That in turn requires regulating the industry in a way that puts the consumer’s interest at the very heart of the financial system.
It also means empowering consumers so that they are equipped to engage with the system in an educated and responsible manner.
And it means banks themselves taking the lead to heal the wounds of the crisis by demonstrating responsible leadership and supporting families and businesses in need of finance.
For our part, we are fundamentally reforming regulation of the sector to restore trust and confidence in the system.
As you already know, we are also abandoning the failed tripartite system, and putting the Bank of England in charge of financial regulation, ensuring that we bring micro and macro prudential regulation under one roof, ensuring that we don’t let emerging risks slip through the cracks.
Furthermore, through the Financial Conduct Authority, we are putting an obligation on the regulator to monitor the behaviour of all financial institutions and enhance confidence in the system.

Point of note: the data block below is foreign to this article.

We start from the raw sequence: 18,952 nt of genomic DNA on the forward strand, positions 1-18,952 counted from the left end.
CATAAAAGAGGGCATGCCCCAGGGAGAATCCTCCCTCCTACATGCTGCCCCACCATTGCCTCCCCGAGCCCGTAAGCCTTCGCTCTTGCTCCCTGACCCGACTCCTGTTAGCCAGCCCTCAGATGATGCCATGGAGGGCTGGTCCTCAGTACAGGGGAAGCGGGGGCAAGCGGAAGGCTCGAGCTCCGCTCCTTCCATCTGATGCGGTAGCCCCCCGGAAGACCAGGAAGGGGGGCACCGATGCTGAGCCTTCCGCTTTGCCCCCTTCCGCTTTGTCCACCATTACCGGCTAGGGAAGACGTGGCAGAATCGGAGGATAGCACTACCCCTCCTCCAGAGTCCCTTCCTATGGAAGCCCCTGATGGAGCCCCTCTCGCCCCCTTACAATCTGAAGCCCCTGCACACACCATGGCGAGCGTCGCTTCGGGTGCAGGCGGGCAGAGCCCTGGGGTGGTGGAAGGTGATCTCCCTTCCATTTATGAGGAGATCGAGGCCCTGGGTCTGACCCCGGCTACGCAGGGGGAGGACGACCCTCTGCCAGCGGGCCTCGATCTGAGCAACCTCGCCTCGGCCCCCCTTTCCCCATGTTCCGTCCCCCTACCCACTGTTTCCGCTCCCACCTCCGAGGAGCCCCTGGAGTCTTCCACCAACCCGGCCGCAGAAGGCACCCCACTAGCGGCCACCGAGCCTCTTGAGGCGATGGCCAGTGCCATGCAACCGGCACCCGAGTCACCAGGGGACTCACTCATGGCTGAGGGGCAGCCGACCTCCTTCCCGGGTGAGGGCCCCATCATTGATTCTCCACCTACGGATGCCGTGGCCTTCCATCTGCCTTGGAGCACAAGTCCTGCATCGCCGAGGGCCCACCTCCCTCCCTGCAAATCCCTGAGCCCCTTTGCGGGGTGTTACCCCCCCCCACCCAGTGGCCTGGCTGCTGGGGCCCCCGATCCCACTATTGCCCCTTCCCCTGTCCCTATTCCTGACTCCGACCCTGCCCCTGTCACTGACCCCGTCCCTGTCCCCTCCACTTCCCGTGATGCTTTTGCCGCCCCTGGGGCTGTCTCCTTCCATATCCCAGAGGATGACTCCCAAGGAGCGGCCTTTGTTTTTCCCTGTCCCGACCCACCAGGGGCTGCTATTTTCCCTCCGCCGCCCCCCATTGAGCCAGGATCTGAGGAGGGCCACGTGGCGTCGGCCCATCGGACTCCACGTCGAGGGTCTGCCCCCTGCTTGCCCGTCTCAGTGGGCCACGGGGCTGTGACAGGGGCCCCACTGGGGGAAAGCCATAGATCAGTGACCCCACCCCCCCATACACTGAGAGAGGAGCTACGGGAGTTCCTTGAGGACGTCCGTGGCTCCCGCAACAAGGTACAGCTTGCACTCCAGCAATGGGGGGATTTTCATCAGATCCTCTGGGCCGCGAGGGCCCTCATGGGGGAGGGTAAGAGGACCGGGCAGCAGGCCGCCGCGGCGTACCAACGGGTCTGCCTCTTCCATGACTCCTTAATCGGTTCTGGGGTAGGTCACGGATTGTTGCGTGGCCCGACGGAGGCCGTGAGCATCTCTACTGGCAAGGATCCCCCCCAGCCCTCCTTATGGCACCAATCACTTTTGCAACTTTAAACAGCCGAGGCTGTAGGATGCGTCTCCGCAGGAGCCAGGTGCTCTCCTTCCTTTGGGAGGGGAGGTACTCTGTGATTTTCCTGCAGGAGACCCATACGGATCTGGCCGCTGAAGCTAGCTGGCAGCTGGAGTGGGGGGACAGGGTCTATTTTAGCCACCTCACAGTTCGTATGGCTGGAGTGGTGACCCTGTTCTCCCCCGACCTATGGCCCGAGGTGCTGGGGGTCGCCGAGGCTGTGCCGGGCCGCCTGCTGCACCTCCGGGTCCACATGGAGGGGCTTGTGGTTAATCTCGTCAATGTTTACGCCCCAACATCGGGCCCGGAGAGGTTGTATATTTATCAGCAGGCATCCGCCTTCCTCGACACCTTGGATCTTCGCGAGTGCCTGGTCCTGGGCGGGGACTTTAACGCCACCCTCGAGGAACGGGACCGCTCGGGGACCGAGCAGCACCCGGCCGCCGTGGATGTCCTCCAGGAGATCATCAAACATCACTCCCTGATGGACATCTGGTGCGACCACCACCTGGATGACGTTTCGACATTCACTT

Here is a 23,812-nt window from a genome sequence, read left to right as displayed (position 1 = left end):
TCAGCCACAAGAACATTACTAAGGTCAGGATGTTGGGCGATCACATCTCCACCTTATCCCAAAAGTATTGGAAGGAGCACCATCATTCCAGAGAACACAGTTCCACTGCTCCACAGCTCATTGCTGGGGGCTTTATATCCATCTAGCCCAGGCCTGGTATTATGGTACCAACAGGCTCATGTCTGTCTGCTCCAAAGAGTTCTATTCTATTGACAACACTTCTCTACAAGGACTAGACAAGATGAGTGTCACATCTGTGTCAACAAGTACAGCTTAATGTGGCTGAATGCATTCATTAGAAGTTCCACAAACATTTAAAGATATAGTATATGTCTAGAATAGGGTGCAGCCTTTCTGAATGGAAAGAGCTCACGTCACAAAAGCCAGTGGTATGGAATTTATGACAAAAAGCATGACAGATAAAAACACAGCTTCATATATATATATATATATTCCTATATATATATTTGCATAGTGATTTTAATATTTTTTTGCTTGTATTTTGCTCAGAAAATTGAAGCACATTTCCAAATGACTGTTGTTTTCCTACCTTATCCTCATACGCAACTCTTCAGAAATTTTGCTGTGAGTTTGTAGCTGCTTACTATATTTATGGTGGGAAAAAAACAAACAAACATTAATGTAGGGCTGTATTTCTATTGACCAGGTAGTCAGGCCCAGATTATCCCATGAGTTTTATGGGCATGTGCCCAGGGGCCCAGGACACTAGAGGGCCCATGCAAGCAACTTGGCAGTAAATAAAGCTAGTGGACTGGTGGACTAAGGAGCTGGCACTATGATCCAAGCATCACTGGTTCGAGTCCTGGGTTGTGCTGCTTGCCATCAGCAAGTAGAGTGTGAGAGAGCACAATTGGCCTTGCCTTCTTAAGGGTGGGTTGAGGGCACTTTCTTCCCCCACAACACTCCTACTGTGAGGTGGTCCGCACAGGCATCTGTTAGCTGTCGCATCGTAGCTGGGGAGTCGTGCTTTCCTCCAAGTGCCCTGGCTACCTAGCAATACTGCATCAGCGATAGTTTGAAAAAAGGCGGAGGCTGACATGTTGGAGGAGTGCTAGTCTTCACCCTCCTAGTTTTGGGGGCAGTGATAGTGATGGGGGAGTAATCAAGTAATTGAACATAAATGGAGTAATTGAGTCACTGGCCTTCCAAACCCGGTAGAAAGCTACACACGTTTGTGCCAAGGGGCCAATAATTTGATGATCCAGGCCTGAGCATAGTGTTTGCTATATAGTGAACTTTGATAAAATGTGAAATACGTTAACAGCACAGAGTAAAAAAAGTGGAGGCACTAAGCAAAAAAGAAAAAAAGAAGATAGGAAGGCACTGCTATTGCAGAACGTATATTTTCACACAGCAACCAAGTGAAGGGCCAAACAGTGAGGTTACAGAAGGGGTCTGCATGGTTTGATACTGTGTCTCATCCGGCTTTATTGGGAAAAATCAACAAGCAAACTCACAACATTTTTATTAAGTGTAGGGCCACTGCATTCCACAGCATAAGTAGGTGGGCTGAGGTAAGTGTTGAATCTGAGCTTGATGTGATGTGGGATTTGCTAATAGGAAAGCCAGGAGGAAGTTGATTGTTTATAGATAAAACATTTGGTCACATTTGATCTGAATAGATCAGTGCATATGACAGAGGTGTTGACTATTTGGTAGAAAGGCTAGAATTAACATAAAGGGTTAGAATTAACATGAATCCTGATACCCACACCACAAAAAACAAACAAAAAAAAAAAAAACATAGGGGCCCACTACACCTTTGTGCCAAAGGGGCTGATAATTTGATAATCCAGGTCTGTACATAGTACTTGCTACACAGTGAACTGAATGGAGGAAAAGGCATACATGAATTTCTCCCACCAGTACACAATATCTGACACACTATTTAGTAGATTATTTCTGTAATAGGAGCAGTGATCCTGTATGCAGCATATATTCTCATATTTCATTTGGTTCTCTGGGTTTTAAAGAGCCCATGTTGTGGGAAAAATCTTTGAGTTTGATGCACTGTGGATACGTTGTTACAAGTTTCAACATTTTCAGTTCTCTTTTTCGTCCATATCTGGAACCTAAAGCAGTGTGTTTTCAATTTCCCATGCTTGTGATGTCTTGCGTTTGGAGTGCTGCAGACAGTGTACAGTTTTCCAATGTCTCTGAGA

We’ve been clear that the FCA will be more pro-active, scanning the horizon for emerging risks, and stepping in to prevent detriment from happening. Ensuring tougher regulation but at the same time restoring confidence in financial services.
These are changes that are essential if we are to instil confidence in financial products and services provided to the consumer, and incentivise financial institutions to think of their customers first.
But even with these changes, consumers themselves need to have the capacity and the confidence to engage with the system. We need to ensure that consumers take educated financial decisions, that they understand the value of saving, planning for the future and financial prudence.
The Money Advice Service is vital to that ambition, providing free and impartial advice. And through its Financial Health Check, the service has a real potential to transform people’s lives for the better.